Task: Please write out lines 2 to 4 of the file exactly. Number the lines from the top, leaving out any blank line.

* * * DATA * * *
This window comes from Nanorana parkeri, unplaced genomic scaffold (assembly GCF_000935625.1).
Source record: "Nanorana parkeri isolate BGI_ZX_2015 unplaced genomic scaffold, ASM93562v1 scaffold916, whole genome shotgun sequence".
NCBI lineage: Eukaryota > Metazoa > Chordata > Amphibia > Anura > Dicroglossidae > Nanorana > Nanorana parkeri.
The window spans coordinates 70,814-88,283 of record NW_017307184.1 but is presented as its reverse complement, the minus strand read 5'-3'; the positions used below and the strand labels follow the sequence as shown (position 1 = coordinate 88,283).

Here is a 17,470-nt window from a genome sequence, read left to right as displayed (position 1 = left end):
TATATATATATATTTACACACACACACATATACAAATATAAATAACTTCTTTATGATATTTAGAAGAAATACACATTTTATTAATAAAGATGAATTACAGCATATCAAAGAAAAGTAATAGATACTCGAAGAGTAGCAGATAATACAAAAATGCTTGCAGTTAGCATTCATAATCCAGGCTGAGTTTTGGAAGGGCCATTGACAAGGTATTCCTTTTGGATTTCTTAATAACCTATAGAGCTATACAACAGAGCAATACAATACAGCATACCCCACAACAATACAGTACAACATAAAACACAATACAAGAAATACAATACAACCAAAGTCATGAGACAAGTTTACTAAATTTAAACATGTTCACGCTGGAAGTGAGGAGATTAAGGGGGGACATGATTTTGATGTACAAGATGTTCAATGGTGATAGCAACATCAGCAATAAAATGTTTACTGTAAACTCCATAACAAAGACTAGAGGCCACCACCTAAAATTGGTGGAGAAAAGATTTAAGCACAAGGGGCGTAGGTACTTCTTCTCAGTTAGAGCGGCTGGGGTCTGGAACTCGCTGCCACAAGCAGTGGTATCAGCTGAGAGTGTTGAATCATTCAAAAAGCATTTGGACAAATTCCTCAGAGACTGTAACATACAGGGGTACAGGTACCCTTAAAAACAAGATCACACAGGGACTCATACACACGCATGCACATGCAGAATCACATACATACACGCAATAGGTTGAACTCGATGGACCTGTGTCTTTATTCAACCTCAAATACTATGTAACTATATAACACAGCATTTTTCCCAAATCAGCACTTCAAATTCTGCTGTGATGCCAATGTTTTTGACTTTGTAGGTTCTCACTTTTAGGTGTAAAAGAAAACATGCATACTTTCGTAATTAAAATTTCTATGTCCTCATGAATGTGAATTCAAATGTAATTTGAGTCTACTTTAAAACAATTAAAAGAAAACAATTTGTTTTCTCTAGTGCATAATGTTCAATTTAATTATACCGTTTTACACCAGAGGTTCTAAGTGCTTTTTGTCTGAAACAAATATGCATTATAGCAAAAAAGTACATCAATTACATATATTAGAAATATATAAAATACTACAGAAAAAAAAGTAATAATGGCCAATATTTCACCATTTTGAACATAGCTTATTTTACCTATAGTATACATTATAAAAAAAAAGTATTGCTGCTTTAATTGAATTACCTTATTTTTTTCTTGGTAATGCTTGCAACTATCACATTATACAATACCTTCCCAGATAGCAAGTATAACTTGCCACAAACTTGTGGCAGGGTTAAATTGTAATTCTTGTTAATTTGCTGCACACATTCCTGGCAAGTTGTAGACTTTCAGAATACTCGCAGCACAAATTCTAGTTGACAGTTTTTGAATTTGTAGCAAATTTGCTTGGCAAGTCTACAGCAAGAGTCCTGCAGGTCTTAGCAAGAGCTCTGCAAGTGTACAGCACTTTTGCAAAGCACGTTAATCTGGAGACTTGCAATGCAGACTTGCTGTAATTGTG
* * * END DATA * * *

Source record: "Nanorana parkeri isolate BGI_ZX_2015 unplaced genomic scaffold, ASM93562v1 scaffold916, whole genome shotgun sequence".
NCBI lineage: Eukaryota > Metazoa > Chordata > Amphibia > Anura > Dicroglossidae > Nanorana > Nanorana parkeri.
The window spans coordinates 70,814-88,283 of record NW_017307184.1 but is presented as its reverse complement, the minus strand read 5'-3'; the positions used below and the strand labels follow the sequence as shown (position 1 = coordinate 88,283).